On the morning of Friday, September 16th, a juvenile Sabine’s Gull was discovered at Ottawa Beach just east of Andrew Haydon Park. Reports came in throughout the day that it was still there, giving me hope that I might be able to see it the following day. The Sabine’s Gull is a small, handsome bird which breeds in the Arctic. Adults in breeding plumage have a dark gray hood, edged in black, and a black bill with a yellow tip. Its back is slate-gray back, its belly and tail are white, and the tops of the wings are white in the middle with black tips, giving the bird a distinctive ‘M’ pattern in flight. Juveniles are brownish instead of gray and black, with a white face. All plumages have long, pointed wings and a notched tail.
The Sabine’s Gull spends its winters near the tropics and along the shores of South America. It prefers to migrate south along the coasts, rarely passing over North America. As such, it is very rarely seen in Ottawa. I headed over to Ottawa Beach first thing Saturday morning where a number of people on an OFNC outing were already looking at the bird through their scopes. The bird was down near the Scrivens Street entrance, and while I could see a small brownish bird on the beach, it was too far away to be sure that it wasn’t a shorebird. As it was a life bird for me, I needed to be sure. Once the OFNC group left, I started walking toward Scrivens Street.
The view from this vantage point was much better, and I had no doubts as to whether or not this was the gull. I slowly began to walk toward it, recalling that others had reported that it was quite approachable. I got close enough to take some decent photos, but when it started walking in my direction I got a few that were actually worth posting!
Juvenile Sabine’s Gull
This gull often feeds by walking along the tidal flats and picking up food. In the summer, the Sabine’s Gull’s diet consists mostly of insects and aquatic insect larvae; however, during migration, it will often feed on small crustaceans, fish, and other sea creatures. Other feeding methods include hovering low over the water, the dropping down to take food from the water’s surface without landing; spinning in circles in shallow water, stirring up food from the bottom (much like a phalarope); and foraging while swimming.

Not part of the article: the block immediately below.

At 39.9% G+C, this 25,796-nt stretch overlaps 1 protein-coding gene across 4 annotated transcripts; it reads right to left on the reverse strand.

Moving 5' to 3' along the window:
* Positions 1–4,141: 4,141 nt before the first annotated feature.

This one was foraging just like a shorebird, ambling along the mudflats while stopping to pick up an insect here and there.
Juvenile Sabine’s Gull going for a stroll
At one point it stopped to stretch its wing; here you can see the distinctive wing pattern which is similar in both adult and juvenal plumages. This pattern makes it easier to identify in flight. You can also see his bright white tail edged in black.
Time for a stretch!
I took some video to memorialize the occasion. Another photographer was taking pictures at the same time; the clicking in the background is the sound of his camera’s shutter.
Eventually it was time to leave. Also of note at Andrew Haydon Park that morning were a family of five Northern Flickers in the same dead tree, the Red-necked Phalarope, two Black-bellied Plovers which flew by but refused to land, a pair of yellowlegs (one Greater and one Lesser) which did land long enough to ID before taking off again and one Semipalmated Plover.
Next I went to Mud Lake, where I counted only six species of warbler: Black-and-white Warbler, Nashville Warbler, Northern Parula, Yellow-rumped Warbler and Palm Warbler. Palm Warblers were the most numerous; I saw at least half a dozen along the ridge in what appeared to be a mini-invasion. The usual Great Blue Herons, chickadees, Cedar Waxwings, Gray Catbirds, Blue Jays, Wood Ducks, Eastern Phoebes and Pied-billed Grebes were also present. A few mosaic darners were flying around, too, and I managed to finally chase one down and photograph it.
Ottawa has received its fair share of amazing birds this year; I’m so glad I was able to see the Sabine’s Gull, as it is definitely one of the highlights of the fall migration!